Race is understandably a polarizing issue, and some companies shoot themselves in the face with poorly thought out marketing campaigns that justifiably triggers a strong backlash. But I suspect some of you will have realized over the course of this paragraph that the issue is more complex than you first thought. How can you listen and talk to people on the ground, whose agenda you can understand before reaching a conclusion? What do you need to do to move beyond headlines and trending topics?
Or consider an example that leans the other way. The micro-finance industry is currently grappling with the consequences of an oversupply of easy-credit into markets where consumer financial literacy is relatively low, and where personal effects of that oversupply is medium to long term (lifetime) debt. What are the acceptable costs of trying to service financially constrained consumers with something that, if done right, can have a significant positive impact? For which real world products and services does a precautionary principle kick in? And before you start to tut, pause a moment to reflect on your own situation and that of your community—how much of what you spend is on credit? What is your level of debt? When will that be repaid?
Companies that target consumers in countries with very low levels of income are inherently evil
There are companies out there that, given the opportunity, will exploit the communities in which they work and put financial profit seemingly before everything else—just as there are countries in which government/agency oversight is minimal and where lobbyists hold sway. But to assume that every company is that way is putting passion before logic. My assumption is that driven by necessity and constraints, low-income audiences are the most critical consumers on the planet. To create a commercially sustainable product or service that can meet their needs at a price point they are willing to pay is quite simply a remarkable achievement, especially considering how nuanced local alternatives can be. Your and my appreciation of whether those products or services are rational choices for those consumers are largely irrelevant, as irrelevant as your purchasing decisions are to them.
To paraphrase something I wrote a few years ago that I think still stands: "Pushing technologies on society without thinking through their consequences is at the very least naive, and at worst dangerous, though typically it, and the people that do it are just boring. This site is a pause for reflection in our planet's seemingly headlong rush to churn out more, faster, smaller and cheaper." For me, my employer, our clients, understanding what drives people, users, constituents and consumers is the first step in creating meaningful products and services and eventually creating a sustainable business. That a single financially constrained consumer gives up some of his or her very limited income to purchase that product is quite possibly the highest accolade.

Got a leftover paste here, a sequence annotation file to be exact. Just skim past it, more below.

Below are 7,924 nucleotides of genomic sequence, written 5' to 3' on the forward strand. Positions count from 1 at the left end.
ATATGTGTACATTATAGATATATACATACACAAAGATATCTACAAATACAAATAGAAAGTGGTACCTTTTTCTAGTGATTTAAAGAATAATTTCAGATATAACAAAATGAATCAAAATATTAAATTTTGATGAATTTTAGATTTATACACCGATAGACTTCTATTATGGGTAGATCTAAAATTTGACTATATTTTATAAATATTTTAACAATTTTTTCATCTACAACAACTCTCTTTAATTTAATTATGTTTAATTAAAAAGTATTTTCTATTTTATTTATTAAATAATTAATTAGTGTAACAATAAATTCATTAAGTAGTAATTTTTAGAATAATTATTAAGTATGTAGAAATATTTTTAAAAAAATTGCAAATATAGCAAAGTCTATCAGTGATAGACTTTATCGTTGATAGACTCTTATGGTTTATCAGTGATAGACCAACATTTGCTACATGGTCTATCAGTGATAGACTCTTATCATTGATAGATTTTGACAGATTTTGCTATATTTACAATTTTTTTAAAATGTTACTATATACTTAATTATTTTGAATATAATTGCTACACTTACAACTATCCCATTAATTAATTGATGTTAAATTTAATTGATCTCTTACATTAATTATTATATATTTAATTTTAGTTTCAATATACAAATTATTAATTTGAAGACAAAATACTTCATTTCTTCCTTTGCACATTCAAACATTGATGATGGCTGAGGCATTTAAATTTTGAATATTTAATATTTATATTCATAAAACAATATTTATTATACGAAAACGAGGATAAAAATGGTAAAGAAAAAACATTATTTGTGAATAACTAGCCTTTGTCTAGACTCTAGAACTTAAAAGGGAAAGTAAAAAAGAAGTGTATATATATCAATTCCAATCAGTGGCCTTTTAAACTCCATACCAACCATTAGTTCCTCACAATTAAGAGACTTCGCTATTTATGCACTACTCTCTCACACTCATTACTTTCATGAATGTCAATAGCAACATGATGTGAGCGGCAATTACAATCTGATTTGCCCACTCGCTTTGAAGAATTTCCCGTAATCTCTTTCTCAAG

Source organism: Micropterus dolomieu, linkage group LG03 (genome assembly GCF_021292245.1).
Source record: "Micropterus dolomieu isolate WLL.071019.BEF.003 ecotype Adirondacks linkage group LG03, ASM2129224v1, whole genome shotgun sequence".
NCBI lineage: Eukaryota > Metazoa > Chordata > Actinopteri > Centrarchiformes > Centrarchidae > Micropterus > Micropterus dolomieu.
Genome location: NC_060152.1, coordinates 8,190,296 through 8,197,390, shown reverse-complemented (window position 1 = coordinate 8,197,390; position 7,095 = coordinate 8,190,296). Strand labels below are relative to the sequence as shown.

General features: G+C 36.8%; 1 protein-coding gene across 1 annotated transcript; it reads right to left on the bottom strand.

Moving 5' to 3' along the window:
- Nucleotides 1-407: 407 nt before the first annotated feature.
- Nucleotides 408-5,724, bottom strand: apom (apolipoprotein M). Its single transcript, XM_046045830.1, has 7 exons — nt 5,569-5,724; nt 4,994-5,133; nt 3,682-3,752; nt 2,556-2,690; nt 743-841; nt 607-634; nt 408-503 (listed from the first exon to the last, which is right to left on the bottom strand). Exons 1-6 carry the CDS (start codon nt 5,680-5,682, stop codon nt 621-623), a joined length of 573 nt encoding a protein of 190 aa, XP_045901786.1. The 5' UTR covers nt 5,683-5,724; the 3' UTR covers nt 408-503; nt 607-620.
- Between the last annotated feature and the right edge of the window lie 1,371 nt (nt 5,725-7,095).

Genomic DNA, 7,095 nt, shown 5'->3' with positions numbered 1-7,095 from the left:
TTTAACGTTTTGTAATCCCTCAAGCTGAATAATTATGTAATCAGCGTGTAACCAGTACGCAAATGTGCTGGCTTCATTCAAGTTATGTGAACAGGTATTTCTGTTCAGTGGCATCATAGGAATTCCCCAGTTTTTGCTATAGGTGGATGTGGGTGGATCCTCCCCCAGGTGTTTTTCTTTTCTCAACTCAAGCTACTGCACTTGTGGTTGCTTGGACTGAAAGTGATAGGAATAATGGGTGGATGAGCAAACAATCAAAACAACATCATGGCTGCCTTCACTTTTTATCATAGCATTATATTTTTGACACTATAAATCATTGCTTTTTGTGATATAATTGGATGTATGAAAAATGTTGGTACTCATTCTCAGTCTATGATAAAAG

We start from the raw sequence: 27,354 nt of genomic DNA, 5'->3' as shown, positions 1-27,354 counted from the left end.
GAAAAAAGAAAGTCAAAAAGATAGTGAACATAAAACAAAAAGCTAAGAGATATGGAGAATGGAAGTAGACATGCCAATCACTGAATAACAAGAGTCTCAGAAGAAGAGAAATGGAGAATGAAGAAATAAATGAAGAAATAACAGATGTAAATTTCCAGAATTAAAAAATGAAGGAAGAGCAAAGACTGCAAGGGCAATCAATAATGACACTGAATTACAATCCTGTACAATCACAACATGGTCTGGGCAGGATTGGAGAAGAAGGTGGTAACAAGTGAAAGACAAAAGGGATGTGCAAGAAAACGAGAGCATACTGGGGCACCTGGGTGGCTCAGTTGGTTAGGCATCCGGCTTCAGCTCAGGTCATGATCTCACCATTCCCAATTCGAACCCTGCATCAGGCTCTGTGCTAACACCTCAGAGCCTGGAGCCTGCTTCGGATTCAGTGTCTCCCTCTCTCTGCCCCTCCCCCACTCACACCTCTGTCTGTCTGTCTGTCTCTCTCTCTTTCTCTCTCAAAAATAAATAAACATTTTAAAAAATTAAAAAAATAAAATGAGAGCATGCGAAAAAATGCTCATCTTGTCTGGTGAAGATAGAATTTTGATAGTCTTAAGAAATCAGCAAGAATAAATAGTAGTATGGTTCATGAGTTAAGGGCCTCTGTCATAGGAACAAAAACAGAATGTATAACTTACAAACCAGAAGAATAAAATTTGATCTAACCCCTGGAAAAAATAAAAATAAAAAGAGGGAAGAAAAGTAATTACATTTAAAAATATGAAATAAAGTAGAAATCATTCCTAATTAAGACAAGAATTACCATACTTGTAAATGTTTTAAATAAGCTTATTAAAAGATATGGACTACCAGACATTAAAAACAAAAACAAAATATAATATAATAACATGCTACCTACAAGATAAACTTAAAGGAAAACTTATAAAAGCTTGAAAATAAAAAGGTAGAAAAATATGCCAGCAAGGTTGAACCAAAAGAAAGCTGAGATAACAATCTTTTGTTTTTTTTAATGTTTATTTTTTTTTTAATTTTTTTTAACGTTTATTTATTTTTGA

The poor can least afford to purchase poorly designed products and services, and they can least afford to investment in those that fail to deliver. The real design imperialism comes from those people who assume that the world's poor are not worthy of the attention.
This essay started with a skeptical question from an audience at the Pop!Tech conference in the fall of 2011, so it seems only fair to end it with something from the same event. It's all good and well to want to think in terms of heroes and villains if that's your thing, or to buy into the media-amplified "debate" (yes, this includes many of the media organizations that have covered my research) and critique always has a role to play even if at times it appears endless, and occasionally self-serving (and me having just penned a 6,000 word, four-part essay on the topic). Far, far more interesting are people who peel themselves away from their screens, get off their butts, and put something of themselves on the line in order to change the world out there.
There are three people, that I had the good fortune to understand a little better through the Pop!Tech fellows program, who I think exemplify innovative thinking with a personal commitment to make a difference in the financially constrained communities covered in this essay—Sameer Kalwani of Sarvajal Water, Paul Needham of Simpa Networks, and Rose Goslinga of the Syngenta Foundation for Sustainable Agriculture.
Find yourself, allow yourself to be inspired and then create your own.
» Part 1: Introduction
» Part 2: A Backgrounder for Corporate Design Research
» Part 3: Local/Global
» Part 4: The Real Design Imperialism